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APS Receives $1.6M Grant From The Andrew W. Mellon Foundation for Native American Scholars Initiative

Pictured: 2021 NASI Interns Tieranny Keahna, Dynette Chavez, and Nancy Mendoza-Ruiz with NASI Program Director Tiffanie Hardbarger

Philadelphia [July 14, 2021]—The American Philosophical Society in Philadelphia is thrilled to announce a $1.644 million grant from The Andrew W. Mellon Foundation in support of its Native American Scholars Initiative (NASI) at the Society’s Center for Native American and Indigenous Research (CNAIR). NASI aims to support a new generation of Native scholars and librarians, connect APS collections with indigenous communities who need the material to support their efforts at cultural revitalization, and use innovative new digital techniques to advance knowledge of and access to indigenous materials held at the APS Library.

This program, which began in 2016 with the support of a grant from the Foundation, has so far provided fellowships to six predoctoral resident fellows, five postdoctoral resident fellows, 12 undergraduate interns, and 15 Digital Knowledge Sharing fellows. NASI has also  funded programming including annual Digital Knowledge Sharing workshops and conferences that draw scholars of Native American and Indigenous studies and researchers and practitioners engaged in community based projects from across North America. The new grant funds these fellowships through 2026 and will expand the program’s reach through the creation of an innovative Career Pathways Fellowship and the hire of an Engagement Coordinator. The Career Pathways Fellowship will embed an early career scholar at a Philadelphia-area cultural institution, where they will work on a project that expands the institution’s capacity to advance Native American scholarship. The Engagement Coordinator will enhance the APS’s ability to partner with indigenous communities on community-based projects.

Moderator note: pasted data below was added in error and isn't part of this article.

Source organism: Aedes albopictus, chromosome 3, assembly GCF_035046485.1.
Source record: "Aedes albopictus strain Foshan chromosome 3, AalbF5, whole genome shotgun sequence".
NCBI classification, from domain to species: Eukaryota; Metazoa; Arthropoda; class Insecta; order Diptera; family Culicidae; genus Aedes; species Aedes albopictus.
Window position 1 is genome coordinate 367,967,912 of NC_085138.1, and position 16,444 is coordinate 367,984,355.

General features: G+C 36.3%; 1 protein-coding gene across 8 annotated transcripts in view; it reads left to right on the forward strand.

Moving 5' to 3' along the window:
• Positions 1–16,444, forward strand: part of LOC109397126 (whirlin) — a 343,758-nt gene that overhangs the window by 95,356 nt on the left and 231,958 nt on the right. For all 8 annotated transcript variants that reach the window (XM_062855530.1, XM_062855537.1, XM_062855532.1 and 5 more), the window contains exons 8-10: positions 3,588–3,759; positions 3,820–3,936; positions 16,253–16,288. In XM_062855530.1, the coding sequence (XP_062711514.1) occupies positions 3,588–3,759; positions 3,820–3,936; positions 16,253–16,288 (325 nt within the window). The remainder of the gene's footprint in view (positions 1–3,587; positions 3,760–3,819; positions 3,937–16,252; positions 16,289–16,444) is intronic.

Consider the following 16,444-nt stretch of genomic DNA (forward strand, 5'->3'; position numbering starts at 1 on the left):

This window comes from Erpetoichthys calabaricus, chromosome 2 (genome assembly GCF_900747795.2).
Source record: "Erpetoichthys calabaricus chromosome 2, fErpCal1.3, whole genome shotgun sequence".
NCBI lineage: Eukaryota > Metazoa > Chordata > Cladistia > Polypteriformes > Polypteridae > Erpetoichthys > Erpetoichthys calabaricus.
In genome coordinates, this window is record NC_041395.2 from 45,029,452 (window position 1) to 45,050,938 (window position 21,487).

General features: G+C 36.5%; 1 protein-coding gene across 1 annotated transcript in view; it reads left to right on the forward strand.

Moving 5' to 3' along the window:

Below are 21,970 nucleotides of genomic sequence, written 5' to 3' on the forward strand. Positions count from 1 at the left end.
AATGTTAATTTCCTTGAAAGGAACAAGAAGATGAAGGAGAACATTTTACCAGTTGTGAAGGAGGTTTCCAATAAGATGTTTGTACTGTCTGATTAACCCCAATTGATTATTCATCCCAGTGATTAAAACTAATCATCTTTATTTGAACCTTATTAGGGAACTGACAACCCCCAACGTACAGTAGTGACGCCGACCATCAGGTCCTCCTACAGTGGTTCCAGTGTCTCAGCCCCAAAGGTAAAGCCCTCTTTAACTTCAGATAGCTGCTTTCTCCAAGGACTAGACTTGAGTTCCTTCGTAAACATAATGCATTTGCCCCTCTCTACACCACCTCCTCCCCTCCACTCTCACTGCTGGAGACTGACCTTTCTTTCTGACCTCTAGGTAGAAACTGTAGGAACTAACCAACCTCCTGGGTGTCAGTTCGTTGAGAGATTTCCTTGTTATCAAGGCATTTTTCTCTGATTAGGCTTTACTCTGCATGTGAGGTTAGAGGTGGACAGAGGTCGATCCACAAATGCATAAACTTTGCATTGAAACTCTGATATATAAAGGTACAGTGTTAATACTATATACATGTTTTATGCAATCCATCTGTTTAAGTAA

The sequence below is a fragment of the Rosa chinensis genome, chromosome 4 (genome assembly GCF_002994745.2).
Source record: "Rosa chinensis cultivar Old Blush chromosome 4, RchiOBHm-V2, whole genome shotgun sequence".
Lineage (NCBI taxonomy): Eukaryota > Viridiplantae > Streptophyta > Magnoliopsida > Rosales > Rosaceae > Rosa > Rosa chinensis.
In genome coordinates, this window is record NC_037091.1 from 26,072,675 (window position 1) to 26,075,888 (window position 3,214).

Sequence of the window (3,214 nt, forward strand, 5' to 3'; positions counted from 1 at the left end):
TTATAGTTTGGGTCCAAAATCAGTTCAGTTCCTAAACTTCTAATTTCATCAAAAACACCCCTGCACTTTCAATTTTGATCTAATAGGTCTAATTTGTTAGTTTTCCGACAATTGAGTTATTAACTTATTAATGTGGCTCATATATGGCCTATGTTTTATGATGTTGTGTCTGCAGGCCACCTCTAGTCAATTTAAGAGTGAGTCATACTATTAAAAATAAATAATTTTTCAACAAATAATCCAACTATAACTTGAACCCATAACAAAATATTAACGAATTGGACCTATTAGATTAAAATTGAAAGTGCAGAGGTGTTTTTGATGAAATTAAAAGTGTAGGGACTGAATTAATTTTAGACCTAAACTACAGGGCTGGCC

The NASI program is unique in bringing together Native American and Indigenous scholars at every level of their careers from undergraduate to the postdoctoral level, creating a community to share ideas from disciplines that range from anthropology to history to linguistics, and more. Dr. Tiffanie Hardbarger (Cherokee Nation), Assistant Professor of Cherokee & Indigenous Studies at Northeastern State University in Tahlequah, OK and 2018-2019 Postdoctoral NASI Fellow, is now the 2021 NASI Program Director. Hardbarger’s work focuses on Indigenous-led community and cultural sustainability and involves close work with her home community. The year she spent as a NASI postdoctoral fellow offered invaluable opportunities that supported her research and expanded her teaching approaches by exposing her to scholars in many fields and working with archival materials.